Cloudland Canyon State Park
Cloudland Canyon State Park
122 Cloudland Canyon Park Rd.
Rising Fawn , GA 30738GPS Coordinates: N 34.8402630 |W -85.4828810
As a post-Christmas getaway, Amy and I decided to visit the Chattanooga area. We are members of the KOA Rewards Program so when we can stay at a KOA Kampground, we often do. I read a lot of great reviews about the Look Mountain/Chattanooga West KOA located in Trenton, Georgia. So, we packed up the popup camper and went for a three-night journey. See the review of this campground here.
One of the main activities we enjoy when camping is hiking. I noticed while looking at the map that there was a Georgia State Park located only 15 miles or so from the KOA. I did some research and found that it had nothing but great reviews. The name of the state park was Cloudland Canyon State Park. On our final day of the journey we decided to check it out. Wow! I am so glad we did! This park is beautiful. And we were there in December when the foliage and wildlife was limited. I can only imagine how this place looks in the fall or spring.
We started our visit with a hike on the West Rim Loop Trail (4.8 miles). The trail was moderate, containing some great views overlooking the canyon and the valley below. The trail itself was well-marked. Every so often there would be a yellow triangle nailed to a tree so you knew which direction to follow. That was helpful. Although, the trail was pretty well blazed, there were spots that were somewhat questionable. Several areas along the trail were large rocks which could be slippery with moderate rainfall. There were a few areas with pronounced tree roots so it is wise to watch your step. We brought our dogs who really enjoyed the hike. Caution: There are some parts of the trail that have steep drop-offs, so keep the dogs leashed. In fact, one of the rules of the park is that all dogs must be kept on a leash no longer than six feet. Though I know some pet owners often overlook these rules, I would not suggest that on this trail. Along the trail there are large rock formations which offer some great picture-taking opportunities.
Another trail we checked out was the Waterfall Trail. This may be a short hike (1 mile one way) but it was a steep (40 degrees) decline/incline. For part of the trail, there are steps (1,200 to be exact); however, the steps had a metal, see-through grate which really confounded our dogs. Vinnie really did not like the steps and we ended up turning around. Had we been staying at the park’s campground, we would have taken the dogs back to the campsite and came back to hike the trails ourselves. The KOA campground was a 23 minute drive away and not worth taking the dogs all the way back. I am sure the rest of the trail and the close-up view of the waterfall were breathtaking.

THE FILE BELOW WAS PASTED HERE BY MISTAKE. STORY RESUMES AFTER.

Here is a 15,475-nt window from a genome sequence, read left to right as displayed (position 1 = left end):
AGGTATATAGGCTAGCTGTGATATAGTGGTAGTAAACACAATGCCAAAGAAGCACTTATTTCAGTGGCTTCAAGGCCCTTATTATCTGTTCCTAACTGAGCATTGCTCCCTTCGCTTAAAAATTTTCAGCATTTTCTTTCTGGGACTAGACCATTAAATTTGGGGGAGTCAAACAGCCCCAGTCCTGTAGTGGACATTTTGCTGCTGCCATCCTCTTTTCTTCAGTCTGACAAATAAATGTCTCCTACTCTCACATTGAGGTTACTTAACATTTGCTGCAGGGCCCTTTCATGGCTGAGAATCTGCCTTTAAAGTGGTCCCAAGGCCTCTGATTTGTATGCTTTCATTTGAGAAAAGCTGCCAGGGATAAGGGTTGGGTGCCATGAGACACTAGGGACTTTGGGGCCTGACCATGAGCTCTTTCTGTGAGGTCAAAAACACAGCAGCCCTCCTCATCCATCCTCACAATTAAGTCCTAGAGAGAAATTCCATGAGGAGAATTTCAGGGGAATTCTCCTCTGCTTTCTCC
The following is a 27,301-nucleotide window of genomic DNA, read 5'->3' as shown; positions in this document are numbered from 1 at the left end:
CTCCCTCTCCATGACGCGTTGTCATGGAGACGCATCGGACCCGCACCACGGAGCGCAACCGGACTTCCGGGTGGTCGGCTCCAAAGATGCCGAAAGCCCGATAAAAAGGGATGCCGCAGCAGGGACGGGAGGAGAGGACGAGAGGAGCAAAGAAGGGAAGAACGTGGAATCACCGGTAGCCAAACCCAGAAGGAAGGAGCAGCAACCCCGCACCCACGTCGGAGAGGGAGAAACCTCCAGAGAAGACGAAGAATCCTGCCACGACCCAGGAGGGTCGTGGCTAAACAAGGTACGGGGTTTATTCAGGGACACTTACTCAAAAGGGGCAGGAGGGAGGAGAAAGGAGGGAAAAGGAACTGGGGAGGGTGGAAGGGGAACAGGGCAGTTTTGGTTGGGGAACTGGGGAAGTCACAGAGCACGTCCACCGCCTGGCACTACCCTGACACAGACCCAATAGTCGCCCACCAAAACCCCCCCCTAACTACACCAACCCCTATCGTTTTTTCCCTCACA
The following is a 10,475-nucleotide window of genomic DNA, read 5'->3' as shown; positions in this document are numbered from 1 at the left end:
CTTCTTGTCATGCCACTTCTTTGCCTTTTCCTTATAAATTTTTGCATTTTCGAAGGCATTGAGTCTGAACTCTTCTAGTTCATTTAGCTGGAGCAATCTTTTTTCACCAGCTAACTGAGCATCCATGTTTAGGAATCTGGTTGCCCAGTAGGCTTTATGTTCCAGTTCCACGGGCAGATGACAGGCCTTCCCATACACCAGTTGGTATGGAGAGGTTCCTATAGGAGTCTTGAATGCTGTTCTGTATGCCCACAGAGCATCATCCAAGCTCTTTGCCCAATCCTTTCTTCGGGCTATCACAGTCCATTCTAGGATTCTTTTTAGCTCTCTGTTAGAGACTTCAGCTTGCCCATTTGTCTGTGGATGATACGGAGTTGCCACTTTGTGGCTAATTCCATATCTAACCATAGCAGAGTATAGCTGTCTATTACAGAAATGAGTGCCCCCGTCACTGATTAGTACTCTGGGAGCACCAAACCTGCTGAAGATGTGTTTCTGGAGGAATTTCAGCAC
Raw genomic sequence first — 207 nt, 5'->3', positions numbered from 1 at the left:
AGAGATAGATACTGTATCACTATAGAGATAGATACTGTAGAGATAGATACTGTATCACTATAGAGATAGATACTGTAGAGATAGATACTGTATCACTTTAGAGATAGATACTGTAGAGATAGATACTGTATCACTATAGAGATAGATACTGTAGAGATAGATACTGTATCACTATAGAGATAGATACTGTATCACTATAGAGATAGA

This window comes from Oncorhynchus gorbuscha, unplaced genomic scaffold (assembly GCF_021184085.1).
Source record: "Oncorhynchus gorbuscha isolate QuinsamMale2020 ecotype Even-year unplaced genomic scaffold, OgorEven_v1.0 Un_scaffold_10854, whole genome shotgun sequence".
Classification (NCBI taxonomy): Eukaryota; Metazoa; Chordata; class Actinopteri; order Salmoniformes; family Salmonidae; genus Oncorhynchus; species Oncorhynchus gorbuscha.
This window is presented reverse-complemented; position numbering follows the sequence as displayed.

The park has other trails that we did not visit. They include the Sitton Gulch Trail (2 miles), Overlook Trail, Bearcreek Backcountry Trail (7.1 miles by permit only), and the Two-Mile Backcountry Trail. There are campsites available in the Two-Mile Backcountry Trail (by permit only).
The park contains two campgrounds: The West Rim and East Rim. The West Rim is open year round and includes both electric and water. The East Rim is closed between December and February. In total, there are 72 camping sites ($25-30) and 30 walk-in sites($16-20). There are 16 cottages, two of which are dog friendly (2 max and $45 charge each). The cottages range from $140-170. There are 10 yurts ($80). There are 13 backcountry campsites at $6-8 per person. Amy and I did not stay at the campground so we cannot do a full review. However, we did drive through it and stopped to check out the bathrooms. The campgrounds had level, gravel pads. Many had small decks as well. The bathroom/shower house was clean, though there were only two shower stalls. Based on what we saw, I would say this is a future camping spot for us. I prefer the East Rim Campground because it is located near the Waterfall Trail, picnic shelters, and Naturalist Center. However, the sites are more open. There are trees and shade but not as much as you would see at the West Rim campground. That campground was a bit more secluded. Note that the park does not allow alcohol and the gate closes at 10:00 p.m. (no late entry). Below are some pictures we took on our trip and some other spring photos found on the park website.
Whether you plan to hike, camp, or both, we highly recommend this Georgia state park.